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Soldier killed in Macedonia clash

Pardew and Leotard
Pardew and Leotard met with Trajkovski on Tuesday  

SKOPJE, Macedonia -- European and U.S. envoys have urged Macedonia's president to redouble efforts at peace talks as the death toll from the violence rises.

A soldier was killed on Tuesday when ethnic Albanian rebels ambushed a patrol near the capital Skopje, bringing the number of soldiers killed in the insurgency to 34, an army spokesman told the Associated Press.

Army spokesman Colonel Blagoja Markovski said the most serious fighting was around the village of Radusa, 15 miles west of the capital, where the army pounded rebel positions with helicopters.

"The rebels have a stronghold there and opened mortar, sniper and gunfire on the Macedonian positions," Markovski said.

The clashes came as U.S. special adviser James Pardew and his European Union counterpart, Francois Leotard, met in Skopje with President Boris Trajkovski on Tuesday ahead of a new round of talks between Trajkovski and leaders of Macedonia's main Slav and ethnic Albanian political parties.

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Leotard said he and Pardew share the "same approach about overcoming the crisis" and had a "very good discussion" with Trajkovski.

Party leaders planned to hold a series of meetings in the next few days to try to resolve the four-month-long crisis that threatens a civil war, Leotard said.

Defence Minister Vlado Buckovski described the situation as "extremely dangerous, with the tendency to deteriorate further."

"It has come to a phase where solutions can only be reached through a political dialogue," he told Associated Press.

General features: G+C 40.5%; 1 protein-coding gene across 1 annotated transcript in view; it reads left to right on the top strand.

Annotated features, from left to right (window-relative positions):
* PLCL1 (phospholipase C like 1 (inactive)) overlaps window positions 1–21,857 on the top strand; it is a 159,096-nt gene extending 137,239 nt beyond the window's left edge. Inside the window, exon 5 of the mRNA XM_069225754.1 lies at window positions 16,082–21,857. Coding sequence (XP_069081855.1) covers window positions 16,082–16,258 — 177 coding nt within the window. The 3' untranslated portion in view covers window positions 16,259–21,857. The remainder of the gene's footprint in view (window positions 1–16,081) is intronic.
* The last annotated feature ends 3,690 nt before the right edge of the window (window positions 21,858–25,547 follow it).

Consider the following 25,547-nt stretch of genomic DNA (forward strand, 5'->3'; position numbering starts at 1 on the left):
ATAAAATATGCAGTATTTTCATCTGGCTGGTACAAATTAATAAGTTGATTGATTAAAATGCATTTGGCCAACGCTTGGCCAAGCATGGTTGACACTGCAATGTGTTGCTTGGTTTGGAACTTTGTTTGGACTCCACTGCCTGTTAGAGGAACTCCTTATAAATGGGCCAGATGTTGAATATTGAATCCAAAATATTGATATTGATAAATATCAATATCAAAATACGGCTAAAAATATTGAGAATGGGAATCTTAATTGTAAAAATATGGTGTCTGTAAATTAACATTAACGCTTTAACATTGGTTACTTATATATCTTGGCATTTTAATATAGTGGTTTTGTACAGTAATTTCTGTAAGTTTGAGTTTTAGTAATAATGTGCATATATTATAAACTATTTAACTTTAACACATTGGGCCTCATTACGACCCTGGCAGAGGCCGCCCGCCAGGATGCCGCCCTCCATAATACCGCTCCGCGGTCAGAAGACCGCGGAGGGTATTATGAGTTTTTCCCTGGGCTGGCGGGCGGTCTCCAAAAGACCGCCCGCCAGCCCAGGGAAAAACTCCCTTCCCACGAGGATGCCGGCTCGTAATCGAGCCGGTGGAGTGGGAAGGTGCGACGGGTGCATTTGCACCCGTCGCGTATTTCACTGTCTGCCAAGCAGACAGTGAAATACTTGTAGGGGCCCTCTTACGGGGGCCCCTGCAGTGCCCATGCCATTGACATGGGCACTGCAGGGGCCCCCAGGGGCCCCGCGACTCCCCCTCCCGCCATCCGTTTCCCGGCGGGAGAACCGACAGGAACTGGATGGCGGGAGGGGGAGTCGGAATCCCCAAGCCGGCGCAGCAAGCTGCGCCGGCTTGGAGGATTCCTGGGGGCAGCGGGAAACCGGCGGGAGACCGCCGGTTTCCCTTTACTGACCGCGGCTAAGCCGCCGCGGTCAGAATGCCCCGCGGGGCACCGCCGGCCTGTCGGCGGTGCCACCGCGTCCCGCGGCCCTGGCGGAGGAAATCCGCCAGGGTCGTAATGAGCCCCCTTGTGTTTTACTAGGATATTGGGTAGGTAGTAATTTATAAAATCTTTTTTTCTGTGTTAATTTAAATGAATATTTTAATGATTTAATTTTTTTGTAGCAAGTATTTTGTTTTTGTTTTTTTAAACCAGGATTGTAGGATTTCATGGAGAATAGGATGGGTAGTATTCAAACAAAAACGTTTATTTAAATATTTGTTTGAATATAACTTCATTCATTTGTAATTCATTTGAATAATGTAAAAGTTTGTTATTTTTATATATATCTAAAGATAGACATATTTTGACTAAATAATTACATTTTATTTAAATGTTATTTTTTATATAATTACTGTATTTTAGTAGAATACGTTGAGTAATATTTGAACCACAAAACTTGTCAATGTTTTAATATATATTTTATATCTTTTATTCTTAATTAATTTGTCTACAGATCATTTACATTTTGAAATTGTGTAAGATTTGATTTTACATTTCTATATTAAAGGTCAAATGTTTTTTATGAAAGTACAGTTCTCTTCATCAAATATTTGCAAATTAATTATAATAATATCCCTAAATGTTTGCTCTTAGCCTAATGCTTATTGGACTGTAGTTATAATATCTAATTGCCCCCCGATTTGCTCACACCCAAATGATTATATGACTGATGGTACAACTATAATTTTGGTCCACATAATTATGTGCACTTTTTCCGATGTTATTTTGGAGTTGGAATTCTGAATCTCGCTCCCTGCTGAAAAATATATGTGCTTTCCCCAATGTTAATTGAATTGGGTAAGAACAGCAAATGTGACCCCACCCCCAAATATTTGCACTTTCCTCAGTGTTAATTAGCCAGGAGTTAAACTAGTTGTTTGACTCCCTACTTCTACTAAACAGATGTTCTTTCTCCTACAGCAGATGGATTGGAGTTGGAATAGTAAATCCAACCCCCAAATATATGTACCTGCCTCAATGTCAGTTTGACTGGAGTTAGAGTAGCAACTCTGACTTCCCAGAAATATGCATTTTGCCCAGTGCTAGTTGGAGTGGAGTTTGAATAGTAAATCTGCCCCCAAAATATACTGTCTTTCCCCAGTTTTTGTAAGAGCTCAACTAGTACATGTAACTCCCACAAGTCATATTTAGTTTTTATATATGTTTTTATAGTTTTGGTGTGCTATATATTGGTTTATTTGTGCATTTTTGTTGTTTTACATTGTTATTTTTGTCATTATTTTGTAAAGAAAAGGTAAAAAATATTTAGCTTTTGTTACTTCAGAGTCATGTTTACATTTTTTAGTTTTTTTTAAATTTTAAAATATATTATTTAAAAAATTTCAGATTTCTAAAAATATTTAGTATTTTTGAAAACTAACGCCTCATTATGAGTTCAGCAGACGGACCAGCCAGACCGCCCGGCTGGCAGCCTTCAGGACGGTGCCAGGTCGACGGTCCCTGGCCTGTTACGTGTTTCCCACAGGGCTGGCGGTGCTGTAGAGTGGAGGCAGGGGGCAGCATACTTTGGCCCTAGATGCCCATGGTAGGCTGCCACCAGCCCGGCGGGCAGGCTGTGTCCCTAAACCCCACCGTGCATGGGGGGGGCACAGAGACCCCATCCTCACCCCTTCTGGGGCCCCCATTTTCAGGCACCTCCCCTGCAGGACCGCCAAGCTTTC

But Buckovski said the rebels were "growing more radical" and might scuttle peace talks.

Government troops clashed on Tuesday with ethnic Albanian rebels on the slopes of Mount Sara near the border with Kosovo, Markovski told Associated Press.

Markovski said the rebels fired machine guns at troops in the villages of Slupcane, just outside the northern city of Kumanovo, and in nearby Opaje.

There were also clashes near the rebel-held village of Nikustak, where the army said the rebels were "massing, regrouping and taking up new positions."

The rebels launched their rebellion in February, demanding constitutional changes to guarantee ethnic Albanians equal status with the Slavic majority.

The government says that eventually would lead to a partition of the country.

Meanwhile, the U.N. refugee agency said the flow of refugees from Macedonia had slowed dramatically -- at least for the time being -- and that some who fled have returned in recent days.

Over the weekend 500 people crossed the border into Kosovo, and by Monday the number of crossings was down to 56, said Ron Redmond, chief spokesman for the U.N. High Commissioner for Refugees.

About 3,500 refugees returned to Macedonia over the weekend, he said, citing "renewed peace talks and reports that reservists were disarming in Skopje."

• European Union
• U.S. Department of State
• Macedonian government

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